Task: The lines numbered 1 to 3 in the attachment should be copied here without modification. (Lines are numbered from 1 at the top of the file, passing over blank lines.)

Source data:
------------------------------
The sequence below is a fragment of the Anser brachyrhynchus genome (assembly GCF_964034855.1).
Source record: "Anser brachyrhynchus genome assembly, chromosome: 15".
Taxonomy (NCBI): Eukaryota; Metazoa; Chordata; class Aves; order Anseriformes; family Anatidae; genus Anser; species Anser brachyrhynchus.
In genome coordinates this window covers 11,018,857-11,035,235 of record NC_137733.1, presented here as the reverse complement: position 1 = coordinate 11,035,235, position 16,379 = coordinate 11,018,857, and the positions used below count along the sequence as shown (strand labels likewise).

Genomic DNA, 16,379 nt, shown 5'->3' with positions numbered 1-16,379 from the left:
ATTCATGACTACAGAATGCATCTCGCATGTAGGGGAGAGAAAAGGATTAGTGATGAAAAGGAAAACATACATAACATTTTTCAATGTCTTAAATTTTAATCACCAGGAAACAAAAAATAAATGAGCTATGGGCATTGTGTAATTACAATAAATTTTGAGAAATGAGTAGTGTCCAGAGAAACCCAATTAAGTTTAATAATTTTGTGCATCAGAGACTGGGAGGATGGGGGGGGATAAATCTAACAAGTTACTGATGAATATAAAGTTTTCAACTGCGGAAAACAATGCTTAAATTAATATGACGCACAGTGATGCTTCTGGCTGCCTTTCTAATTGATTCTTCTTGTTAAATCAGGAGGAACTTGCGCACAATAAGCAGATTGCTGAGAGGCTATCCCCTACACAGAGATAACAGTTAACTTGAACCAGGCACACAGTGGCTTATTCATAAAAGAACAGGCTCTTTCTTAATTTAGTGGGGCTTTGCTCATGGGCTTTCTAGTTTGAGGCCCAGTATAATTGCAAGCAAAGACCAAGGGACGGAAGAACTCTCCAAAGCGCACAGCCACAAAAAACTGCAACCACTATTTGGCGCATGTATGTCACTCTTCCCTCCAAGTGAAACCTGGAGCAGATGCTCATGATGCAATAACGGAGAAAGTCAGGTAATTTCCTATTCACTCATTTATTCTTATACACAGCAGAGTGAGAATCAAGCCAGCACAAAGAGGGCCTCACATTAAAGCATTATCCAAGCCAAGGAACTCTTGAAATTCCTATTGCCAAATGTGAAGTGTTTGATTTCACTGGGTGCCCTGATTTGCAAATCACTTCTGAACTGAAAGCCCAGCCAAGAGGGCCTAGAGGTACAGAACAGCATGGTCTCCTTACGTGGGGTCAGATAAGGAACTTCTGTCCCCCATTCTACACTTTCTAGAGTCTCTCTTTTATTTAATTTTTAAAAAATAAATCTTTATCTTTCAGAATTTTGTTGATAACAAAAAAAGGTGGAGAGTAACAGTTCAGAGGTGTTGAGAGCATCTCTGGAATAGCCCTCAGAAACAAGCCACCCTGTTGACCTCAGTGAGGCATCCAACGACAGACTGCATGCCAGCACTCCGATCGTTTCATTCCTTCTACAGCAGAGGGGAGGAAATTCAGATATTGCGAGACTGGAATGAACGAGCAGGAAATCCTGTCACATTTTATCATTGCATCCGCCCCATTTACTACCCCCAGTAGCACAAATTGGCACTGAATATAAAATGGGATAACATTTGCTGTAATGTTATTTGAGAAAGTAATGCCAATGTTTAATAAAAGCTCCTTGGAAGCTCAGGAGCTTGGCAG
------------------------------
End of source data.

The sequence below is a fragment of the Anser brachyrhynchus genome (assembly GCF_964034855.1).
Source record: "Anser brachyrhynchus genome assembly, chromosome: 15".
Taxonomy (NCBI): Eukaryota; Metazoa; Chordata; class Aves; order Anseriformes; family Anatidae; genus Anser; species Anser brachyrhynchus.